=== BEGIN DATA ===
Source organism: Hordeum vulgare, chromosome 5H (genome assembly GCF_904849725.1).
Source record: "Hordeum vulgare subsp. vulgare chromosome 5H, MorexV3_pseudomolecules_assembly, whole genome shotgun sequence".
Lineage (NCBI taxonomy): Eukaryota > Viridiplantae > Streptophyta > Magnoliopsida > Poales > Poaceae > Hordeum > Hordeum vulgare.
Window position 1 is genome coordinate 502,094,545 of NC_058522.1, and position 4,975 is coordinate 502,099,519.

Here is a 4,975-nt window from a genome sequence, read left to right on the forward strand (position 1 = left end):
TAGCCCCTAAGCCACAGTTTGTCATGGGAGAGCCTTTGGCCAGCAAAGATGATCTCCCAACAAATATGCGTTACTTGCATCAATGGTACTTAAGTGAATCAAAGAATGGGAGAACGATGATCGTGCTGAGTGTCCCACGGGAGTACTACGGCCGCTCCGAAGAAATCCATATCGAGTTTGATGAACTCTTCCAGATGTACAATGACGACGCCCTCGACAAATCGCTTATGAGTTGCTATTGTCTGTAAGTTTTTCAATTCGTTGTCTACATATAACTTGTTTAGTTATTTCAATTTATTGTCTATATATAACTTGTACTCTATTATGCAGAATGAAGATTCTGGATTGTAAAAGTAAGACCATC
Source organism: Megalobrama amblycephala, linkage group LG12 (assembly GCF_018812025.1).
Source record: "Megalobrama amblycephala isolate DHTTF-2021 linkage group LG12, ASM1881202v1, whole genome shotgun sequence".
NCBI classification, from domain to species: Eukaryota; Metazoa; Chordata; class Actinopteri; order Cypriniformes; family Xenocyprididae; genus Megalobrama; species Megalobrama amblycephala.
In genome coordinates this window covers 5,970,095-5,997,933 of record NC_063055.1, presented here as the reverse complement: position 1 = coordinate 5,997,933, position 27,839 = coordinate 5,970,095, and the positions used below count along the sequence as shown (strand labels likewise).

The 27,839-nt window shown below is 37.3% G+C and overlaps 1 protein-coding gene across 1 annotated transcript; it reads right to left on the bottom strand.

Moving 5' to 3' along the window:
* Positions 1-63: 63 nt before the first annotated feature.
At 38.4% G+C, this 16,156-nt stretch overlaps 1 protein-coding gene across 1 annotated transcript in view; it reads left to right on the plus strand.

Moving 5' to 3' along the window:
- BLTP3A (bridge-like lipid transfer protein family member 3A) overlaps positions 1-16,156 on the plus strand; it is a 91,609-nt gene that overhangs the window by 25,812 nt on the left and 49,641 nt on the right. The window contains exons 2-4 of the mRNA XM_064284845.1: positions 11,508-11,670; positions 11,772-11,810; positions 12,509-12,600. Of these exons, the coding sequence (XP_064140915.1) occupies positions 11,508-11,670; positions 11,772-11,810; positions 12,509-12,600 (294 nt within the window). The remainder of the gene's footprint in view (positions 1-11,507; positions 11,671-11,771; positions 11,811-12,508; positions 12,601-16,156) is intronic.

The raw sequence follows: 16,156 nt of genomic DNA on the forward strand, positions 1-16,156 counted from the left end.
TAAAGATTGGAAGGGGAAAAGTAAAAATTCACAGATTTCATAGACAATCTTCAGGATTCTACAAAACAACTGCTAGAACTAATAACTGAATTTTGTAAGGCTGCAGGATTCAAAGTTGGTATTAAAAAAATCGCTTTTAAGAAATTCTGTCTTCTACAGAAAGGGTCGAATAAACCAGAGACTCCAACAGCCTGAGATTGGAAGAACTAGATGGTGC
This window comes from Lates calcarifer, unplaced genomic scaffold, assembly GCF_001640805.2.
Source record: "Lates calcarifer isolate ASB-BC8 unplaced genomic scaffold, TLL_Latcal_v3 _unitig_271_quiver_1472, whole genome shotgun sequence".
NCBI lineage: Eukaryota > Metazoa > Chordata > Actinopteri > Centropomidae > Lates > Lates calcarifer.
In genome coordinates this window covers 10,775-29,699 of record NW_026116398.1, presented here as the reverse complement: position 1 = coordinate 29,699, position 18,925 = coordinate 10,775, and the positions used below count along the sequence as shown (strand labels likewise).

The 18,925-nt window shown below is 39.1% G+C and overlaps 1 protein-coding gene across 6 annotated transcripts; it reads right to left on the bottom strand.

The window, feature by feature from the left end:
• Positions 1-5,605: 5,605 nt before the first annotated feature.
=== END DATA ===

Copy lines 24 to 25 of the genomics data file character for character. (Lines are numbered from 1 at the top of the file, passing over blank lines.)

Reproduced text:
The window, feature by feature from the left end:
• Positions 1-5,605: 5,605 nt before the first annotated feature.